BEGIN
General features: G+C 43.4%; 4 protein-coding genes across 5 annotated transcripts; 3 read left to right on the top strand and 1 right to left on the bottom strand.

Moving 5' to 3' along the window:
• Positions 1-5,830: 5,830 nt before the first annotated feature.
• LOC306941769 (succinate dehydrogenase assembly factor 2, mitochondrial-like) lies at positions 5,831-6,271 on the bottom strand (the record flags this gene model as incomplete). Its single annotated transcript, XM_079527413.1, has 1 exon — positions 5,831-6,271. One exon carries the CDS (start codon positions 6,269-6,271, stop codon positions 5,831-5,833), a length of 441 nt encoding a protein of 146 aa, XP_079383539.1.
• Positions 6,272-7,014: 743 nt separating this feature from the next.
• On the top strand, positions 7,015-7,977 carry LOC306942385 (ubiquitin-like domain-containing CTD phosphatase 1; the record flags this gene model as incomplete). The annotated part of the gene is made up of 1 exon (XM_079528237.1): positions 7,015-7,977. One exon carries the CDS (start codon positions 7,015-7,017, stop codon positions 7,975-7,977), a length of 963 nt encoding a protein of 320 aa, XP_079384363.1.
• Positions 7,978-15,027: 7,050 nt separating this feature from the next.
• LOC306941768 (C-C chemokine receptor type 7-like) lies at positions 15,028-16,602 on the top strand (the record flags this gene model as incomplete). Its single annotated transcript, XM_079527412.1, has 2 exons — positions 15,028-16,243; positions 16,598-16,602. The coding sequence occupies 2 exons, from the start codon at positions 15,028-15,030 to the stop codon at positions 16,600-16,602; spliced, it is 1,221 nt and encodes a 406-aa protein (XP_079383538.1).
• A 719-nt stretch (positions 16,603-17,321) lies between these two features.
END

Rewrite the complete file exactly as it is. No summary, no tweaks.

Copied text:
General features: G+C 43.4%; 4 protein-coding genes across 5 annotated transcripts; 3 read left to right on the top strand and 1 right to left on the bottom strand.

Moving 5' to 3' along the window:
• Positions 1-5,830: 5,830 nt before the first annotated feature.
• LOC306941769 (succinate dehydrogenase assembly factor 2, mitochondrial-like) lies at positions 5,831-6,271 on the bottom strand (the record flags this gene model as incomplete). Its single annotated transcript, XM_079527413.1, has 1 exon — positions 5,831-6,271. One exon carries the CDS (start codon positions 6,269-6,271, stop codon positions 5,831-5,833), a length of 441 nt encoding a protein of 146 aa, XP_079383539.1.
• Positions 6,272-7,014: 743 nt separating this feature from the next.
• On the top strand, positions 7,015-7,977 carry LOC306942385 (ubiquitin-like domain-containing CTD phosphatase 1; the record flags this gene model as incomplete). The annotated part of the gene is made up of 1 exon (XM_079528237.1): positions 7,015-7,977. One exon carries the CDS (start codon positions 7,015-7,017, stop codon positions 7,975-7,977), a length of 963 nt encoding a protein of 320 aa, XP_079384363.1.
• Positions 7,978-15,027: 7,050 nt separating this feature from the next.
• LOC306941768 (C-C chemokine receptor type 7-like) lies at positions 15,028-16,602 on the top strand (the record flags this gene model as incomplete). Its single annotated transcript, XM_079527412.1, has 2 exons — positions 15,028-16,243; positions 16,598-16,602. The coding sequence occupies 2 exons, from the start codon at positions 15,028-15,030 to the stop codon at positions 16,600-16,602; spliced, it is 1,221 nt and encodes a 406-aa protein (XP_079383538.1).
• A 719-nt stretch (positions 16,603-17,321) lies between these two features.